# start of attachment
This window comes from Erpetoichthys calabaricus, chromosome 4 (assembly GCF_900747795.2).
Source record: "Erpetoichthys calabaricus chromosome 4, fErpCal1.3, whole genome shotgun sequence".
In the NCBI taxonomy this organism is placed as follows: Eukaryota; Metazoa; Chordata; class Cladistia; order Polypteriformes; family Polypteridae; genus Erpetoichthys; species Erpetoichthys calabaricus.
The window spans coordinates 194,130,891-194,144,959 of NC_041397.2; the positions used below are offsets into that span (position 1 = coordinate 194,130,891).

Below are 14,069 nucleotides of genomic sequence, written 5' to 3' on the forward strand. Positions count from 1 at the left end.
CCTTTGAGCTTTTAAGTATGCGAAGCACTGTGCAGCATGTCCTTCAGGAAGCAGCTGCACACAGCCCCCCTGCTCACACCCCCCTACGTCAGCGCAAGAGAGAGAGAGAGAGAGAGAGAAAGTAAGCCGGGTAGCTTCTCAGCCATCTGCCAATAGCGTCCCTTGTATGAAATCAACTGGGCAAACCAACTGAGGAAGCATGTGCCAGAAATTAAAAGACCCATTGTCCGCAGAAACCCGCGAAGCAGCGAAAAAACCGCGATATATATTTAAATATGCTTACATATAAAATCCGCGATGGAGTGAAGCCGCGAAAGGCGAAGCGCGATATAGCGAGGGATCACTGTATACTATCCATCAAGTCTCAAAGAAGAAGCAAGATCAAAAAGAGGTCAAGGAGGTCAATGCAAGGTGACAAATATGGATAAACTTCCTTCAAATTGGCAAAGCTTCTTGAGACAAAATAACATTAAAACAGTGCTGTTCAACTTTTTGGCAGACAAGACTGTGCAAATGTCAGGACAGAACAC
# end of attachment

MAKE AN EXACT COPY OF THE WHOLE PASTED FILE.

This window comes from Erpetoichthys calabaricus, chromosome 4 (assembly GCF_900747795.2).
Source record: "Erpetoichthys calabaricus chromosome 4, fErpCal1.3, whole genome shotgun sequence".
In the NCBI taxonomy this organism is placed as follows: Eukaryota; Metazoa; Chordata; class Cladistia; order Polypteriformes; family Polypteridae; genus Erpetoichthys; species Erpetoichthys calabaricus.
The window spans coordinates 194,130,891-194,144,959 of NC_041397.2; the positions used below are offsets into that span (position 1 = coordinate 194,130,891).

Below are 14,069 nucleotides of genomic sequence, written 5' to 3' on the forward strand. Positions count from 1 at the left end.
CCTTTGAGCTTTTAAGTATGCGAAGCACTGTGCAGCATGTCCTTCAGGAAGCAGCTGCACACAGCCCCCCTGCTCACACCCCCCTACGTCAGCGCAAGAGAGAGAGAGAGAGAGAGAGAAAGTAAGCCGGGTAGCTTCTCAGCCATCTGCCAATAGCGTCCCTTGTATGAAATCAACTGGGCAAACCAACTGAGGAAGCATGTGCCAGAAATTAAAAGACCCATTGTCCGCAGAAACCCGCGAAGCAGCGAAAAAACCGCGATATATATTTAAATATGCTTACATATAAAATCCGCGATGGAGTGAAGCCGCGAAAGGCGAAGCGCGATATAGCGAGGGATCACTGTATACTATCCATCAAGTCTCAAAGAAGAAGCAAGATCAAAAAGAGGTCAAGGAGGTCAATGCAAGGTGACAAATATGGATAAACTTCCTTCAAATTGGCAAAGCTTCTTGAGACAAAATAACATTAAAACAGTGCTGTTCAACTTTTTGGCAGACAAGACTGTGCAAATGTCAGGACAGAACAC